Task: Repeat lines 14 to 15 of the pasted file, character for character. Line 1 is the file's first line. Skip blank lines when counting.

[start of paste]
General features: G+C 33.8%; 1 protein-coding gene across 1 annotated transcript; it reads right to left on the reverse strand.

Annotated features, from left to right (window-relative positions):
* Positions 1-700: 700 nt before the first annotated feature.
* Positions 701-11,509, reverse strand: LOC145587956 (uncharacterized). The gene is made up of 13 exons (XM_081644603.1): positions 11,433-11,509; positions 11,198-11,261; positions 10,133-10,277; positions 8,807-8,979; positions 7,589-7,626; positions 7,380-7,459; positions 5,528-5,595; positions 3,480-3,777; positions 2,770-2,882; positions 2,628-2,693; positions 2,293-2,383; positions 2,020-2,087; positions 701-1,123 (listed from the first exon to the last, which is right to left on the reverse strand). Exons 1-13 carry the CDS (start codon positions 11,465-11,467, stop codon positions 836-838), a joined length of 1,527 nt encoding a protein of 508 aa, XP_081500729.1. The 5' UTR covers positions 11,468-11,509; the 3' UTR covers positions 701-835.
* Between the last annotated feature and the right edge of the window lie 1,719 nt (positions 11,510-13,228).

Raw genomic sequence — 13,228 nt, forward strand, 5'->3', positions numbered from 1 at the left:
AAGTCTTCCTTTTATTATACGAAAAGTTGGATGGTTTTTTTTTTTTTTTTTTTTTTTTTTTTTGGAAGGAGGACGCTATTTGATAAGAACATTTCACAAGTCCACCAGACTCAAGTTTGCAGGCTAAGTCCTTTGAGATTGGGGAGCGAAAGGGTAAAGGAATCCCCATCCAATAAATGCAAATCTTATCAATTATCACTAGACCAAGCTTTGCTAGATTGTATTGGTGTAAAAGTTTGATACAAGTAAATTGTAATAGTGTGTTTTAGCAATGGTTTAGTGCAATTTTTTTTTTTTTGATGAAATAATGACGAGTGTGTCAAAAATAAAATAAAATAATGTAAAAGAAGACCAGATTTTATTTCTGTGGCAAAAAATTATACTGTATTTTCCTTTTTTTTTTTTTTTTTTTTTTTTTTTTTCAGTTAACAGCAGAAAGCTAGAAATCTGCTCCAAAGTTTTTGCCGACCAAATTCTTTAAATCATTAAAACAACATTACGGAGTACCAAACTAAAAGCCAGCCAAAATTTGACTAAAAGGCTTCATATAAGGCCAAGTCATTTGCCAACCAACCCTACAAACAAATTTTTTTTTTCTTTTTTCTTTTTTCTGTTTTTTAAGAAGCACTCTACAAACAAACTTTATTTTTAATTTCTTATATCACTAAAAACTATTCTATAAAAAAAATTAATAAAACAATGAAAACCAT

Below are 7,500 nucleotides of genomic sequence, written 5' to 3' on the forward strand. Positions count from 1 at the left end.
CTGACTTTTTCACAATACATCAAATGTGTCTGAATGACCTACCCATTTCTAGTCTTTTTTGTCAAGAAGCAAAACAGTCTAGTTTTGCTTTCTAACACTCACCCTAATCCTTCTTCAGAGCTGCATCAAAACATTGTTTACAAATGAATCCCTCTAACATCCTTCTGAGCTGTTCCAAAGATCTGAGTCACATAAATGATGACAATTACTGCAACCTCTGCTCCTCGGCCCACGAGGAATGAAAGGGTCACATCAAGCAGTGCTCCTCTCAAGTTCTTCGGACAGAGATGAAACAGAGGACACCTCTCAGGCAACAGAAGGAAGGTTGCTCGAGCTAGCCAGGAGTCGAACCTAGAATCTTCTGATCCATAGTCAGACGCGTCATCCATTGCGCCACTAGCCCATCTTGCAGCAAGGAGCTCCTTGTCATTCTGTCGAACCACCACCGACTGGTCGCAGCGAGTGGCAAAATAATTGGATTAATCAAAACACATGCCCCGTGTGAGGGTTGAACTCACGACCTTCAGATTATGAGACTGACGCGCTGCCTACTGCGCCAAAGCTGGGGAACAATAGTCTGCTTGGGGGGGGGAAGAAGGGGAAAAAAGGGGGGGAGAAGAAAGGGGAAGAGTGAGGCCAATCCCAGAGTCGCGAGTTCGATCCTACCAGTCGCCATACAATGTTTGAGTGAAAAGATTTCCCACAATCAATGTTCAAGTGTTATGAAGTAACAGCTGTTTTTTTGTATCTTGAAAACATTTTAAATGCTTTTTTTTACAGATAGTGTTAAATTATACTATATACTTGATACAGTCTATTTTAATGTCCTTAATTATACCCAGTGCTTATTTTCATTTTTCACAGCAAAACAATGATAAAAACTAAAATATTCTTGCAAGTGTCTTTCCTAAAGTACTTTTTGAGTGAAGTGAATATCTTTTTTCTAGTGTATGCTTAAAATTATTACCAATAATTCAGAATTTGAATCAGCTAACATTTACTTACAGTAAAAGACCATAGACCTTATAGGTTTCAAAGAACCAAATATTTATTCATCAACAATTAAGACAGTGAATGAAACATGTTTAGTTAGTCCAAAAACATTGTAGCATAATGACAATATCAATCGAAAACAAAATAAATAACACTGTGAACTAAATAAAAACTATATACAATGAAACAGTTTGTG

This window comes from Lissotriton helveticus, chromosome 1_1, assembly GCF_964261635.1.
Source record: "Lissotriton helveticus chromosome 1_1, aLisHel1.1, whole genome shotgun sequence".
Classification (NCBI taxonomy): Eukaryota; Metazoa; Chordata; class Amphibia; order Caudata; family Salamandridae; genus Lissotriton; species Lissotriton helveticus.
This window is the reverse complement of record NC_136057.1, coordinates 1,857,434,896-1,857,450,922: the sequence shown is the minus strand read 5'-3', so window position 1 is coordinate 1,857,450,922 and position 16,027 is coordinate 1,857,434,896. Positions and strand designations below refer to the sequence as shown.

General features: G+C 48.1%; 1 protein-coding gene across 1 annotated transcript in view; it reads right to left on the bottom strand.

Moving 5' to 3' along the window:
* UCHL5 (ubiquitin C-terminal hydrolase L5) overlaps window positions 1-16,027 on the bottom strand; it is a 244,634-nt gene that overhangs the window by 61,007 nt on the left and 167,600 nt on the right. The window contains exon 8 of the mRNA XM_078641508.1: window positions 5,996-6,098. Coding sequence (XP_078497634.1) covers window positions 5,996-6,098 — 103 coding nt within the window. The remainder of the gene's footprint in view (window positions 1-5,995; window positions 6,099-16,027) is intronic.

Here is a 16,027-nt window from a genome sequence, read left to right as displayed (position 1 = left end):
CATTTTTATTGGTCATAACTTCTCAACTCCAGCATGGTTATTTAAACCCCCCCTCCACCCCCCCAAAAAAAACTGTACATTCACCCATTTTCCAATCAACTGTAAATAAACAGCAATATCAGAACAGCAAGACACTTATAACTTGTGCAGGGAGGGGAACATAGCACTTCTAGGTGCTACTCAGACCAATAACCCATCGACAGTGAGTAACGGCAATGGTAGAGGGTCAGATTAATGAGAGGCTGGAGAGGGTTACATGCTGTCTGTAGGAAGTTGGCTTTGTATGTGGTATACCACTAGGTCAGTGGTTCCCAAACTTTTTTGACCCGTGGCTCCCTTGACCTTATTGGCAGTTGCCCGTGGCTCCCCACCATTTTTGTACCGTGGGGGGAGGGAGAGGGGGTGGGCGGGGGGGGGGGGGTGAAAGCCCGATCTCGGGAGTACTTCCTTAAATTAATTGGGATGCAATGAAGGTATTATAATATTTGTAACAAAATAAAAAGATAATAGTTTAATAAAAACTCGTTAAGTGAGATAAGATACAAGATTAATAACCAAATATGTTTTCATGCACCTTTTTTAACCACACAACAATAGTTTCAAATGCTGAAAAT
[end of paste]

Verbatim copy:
General features: G+C 48.1%; 1 protein-coding gene across 1 annotated transcript in view; it reads right to left on the bottom strand.

Moving 5' to 3' along the window: